As a result, Khan is encouraging members of the public to consider the difference they would be making in the lives of those vulnerable children by becoming foster parents. And although fostering is not for everybody, she emphasised that it should not be about the applicant but about the children. “It’s a selfless act that people do out of the kindness of the heart,” Khan stated.

Dawn,* who became a foster parent four years ago, shared her journey. She explained that initially she did not know much about the programme and only visited the CC&PA after being encouraged to do so by a fellow church member.

“I went in and saw this little baby and I was like, ‘Wow, she’s not supposed to be here,’” Dawn stated. It was at that moment that she realised she wanted to become a foster parent. Having completed the necessary steps to become a foster parent, Dawn was able to take the baby home shortly after.

She explained that she took the little girl home as a Christmas gift to her husband, who was both surprised and happy. Her foster child was only two days old when Dawn had set her eyes on the little girl. Four years have passed since then and Dawn is now preparing to let the girl go as she has been adopted by her grandmother, who lives overseas.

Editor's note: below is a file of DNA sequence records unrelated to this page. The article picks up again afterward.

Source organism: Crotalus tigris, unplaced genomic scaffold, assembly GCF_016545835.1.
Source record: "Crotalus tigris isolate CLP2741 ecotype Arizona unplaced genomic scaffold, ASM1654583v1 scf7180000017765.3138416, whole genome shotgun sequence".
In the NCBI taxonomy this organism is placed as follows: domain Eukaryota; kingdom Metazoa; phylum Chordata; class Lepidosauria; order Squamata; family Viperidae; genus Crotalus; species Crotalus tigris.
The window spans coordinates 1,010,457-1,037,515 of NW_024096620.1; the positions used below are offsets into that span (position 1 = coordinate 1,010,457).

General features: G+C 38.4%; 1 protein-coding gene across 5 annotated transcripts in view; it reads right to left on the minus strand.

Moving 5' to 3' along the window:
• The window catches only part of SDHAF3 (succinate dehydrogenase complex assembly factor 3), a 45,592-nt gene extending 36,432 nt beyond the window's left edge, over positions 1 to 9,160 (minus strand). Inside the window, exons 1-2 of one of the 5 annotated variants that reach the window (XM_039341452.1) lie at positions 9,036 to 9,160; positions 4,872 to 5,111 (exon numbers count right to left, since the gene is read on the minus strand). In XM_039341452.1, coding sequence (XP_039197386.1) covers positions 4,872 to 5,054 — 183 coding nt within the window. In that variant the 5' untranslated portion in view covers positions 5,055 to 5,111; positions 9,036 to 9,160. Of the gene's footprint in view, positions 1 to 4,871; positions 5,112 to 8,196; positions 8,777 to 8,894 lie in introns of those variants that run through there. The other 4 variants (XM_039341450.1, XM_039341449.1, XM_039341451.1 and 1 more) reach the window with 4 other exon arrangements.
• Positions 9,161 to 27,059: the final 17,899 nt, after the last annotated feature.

Dawn stated that she loves the child as if she were her very own. She noted with the grandmother in the picture, she now feels as though she has gained a grandmother as well.

She said after the girl leaves, she intends to foster another child. “If I had a big home I would’ve taken as much as I could, but I can’t. Being a foster parent is an experience of a lifetime and, for me, I just want to give as much love as I can before I depart from this world,” Dawn said.

Similarly, Steve* has found joy in being a parent to his three foster sons. He said he does it because of his love for children. Although they have three biological children of their own, Steve and his wife decided to take in his wife’s cousins. The boys, aged 18, 16 and seven, have been in their care since their mother passed away more than five years ago.

Khan said the CC&PA is working on eradicating the misconception that younger children are easier to foster as opposed to the older ones. She explained that this notion is derived from the belief by parents that the younger children would take to their values easier than older ones. However, she noted that every child, whether young or old, is in need of a good home.

Fostering can commence from the birth of a child to the age of 18. However, Khan explained that some who have been in foster care prior to turning 18 have remained in the system past that age as they pursue formal education or skills training.

A foster parent receives a monthly stipend of $18,000 for each child. Khan noted that this has been the amount allocated since the programme began. However, with cost of living having gone up, the agency will seek to engage the new administration for an increase in the coming year.

Anyone who is interested in becoming a foster parent can visit the offices of the Child Care and Protection Agency at Broad and Charles streets, Charlestown, for more information.

*Names have been changed to protect the identity of both child and foster parent.